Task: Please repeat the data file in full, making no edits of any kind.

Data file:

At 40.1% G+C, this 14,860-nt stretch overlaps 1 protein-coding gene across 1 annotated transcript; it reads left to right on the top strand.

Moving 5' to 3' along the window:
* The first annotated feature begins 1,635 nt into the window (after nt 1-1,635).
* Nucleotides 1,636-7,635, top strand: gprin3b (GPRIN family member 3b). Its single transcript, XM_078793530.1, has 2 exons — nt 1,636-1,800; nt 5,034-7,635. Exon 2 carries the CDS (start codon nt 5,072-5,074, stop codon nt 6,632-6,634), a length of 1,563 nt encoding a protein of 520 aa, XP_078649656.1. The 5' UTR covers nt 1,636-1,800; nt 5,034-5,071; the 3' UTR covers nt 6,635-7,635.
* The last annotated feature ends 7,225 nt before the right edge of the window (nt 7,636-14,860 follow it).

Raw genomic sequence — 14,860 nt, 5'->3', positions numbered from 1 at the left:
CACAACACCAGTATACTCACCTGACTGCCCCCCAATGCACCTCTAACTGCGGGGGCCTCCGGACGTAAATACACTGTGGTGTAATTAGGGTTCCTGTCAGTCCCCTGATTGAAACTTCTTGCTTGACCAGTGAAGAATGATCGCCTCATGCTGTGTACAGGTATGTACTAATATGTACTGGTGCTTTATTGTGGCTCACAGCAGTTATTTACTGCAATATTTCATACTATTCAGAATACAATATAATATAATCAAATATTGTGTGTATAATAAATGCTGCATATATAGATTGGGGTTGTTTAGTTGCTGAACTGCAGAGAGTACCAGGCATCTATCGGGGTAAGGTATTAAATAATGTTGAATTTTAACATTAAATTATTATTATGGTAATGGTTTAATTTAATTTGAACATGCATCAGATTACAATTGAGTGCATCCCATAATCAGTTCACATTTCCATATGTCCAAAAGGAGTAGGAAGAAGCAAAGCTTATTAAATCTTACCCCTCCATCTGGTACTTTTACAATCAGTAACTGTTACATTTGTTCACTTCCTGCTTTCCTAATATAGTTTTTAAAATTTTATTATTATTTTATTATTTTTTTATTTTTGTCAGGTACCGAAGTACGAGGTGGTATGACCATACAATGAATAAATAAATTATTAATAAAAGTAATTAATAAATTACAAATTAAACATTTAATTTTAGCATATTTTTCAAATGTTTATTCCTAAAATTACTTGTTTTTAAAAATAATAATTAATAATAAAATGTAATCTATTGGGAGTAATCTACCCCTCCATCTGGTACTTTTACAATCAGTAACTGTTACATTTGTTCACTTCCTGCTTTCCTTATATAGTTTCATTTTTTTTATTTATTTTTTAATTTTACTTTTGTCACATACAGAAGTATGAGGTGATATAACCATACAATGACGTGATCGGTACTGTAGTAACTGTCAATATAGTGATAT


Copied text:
At 40.1% G+C, this 14,860-nt stretch overlaps 1 protein-coding gene across 1 annotated transcript; it reads left to right on the top strand.

Moving 5' to 3' along the window:
* The first annotated feature begins 1,635 nt into the window (after nt 1-1,635).
* Nucleotides 1,636-7,635, top strand: gprin3b (GPRIN family member 3b). Its single transcript, XM_078793530.1, has 2 exons — nt 1,636-1,800; nt 5,034-7,635. Exon 2 carries the CDS (start codon nt 5,072-5,074, stop codon nt 6,632-6,634), a length of 1,563 nt encoding a protein of 520 aa, XP_078649656.1. The 5' UTR covers nt 1,636-1,800; nt 5,034-5,071; the 3' UTR covers nt 6,635-7,635.
* The last annotated feature ends 7,225 nt before the right edge of the window (nt 7,636-14,860 follow it).

Raw genomic sequence — 14,860 nt, 5'->3', positions numbered from 1 at the left:
CACAACACCAGTATACTCACCTGACTGCCCCCCAATGCACCTCTAACTGCGGGGGCCTCCGGACGTAAATACACTGTGGTGTAATTAGGGTTCCTGTCAGTCCCCTGATTGAAACTTCTTGCTTGACCAGTGAAGAATGATCGCCTCATGCTGTGTACAGGTATGTACTAATATGTACTGGTGCTTTATTGTGGCTCACAGCAGTTATTTACTGCAATATTTCATACTATTCAGAATACAATATAATATAATCAAATATTGTGTGTATAATAAATGCTGCATATATAGATTGGGGTTGTTTAGTTGCTGAACTGCAGAGAGTACCAGGCATCTATCGGGGTAAGGTATTAAATAATGTTGAATTTTAACATTAAATTATTATTATGGTAATGGTTTAATTTAATTTGAACATGCATCAGATTACAATTGAGTGCATCCCATAATCAGTTCACATTTCCATATGTCCAAAAGGAGTAGGAAGAAGCAAAGCTTATTAAATCTTACCCCTCCATCTGGTACTTTTACAATCAGTAACTGTTACATTTGTTCACTTCCTGCTTTCCTAATATAGTTTTTAAAATTTTATTATTATTTTATTATTTTTTTATTTTTGTCAGGTACCGAAGTACGAGGTGGTATGACCATACAATGAATAAATAAATTATTAATAAAAGTAATTAATAAATTACAAATTAAACATTTAATTTTAGCATATTTTTCAAATGTTTATTCCTAAAATTACTTGTTTTTAAAAATAATAATTAATAATAAAATGTAATCTATTGGGAGTAATCTACCCCTCCATCTGGTACTTTTACAATCAGTAACTGTTACATTTGTTCACTTCCTGCTTTCCTTATATAGTTTCATTTTTTTTATTTATTTTTTAATTTTACTTTTGTCACATACAGAAGTATGAGGTGATATAACCATACAATGACGTGATCGGTACTGTAGTAACTGTCAATATAGTGATAT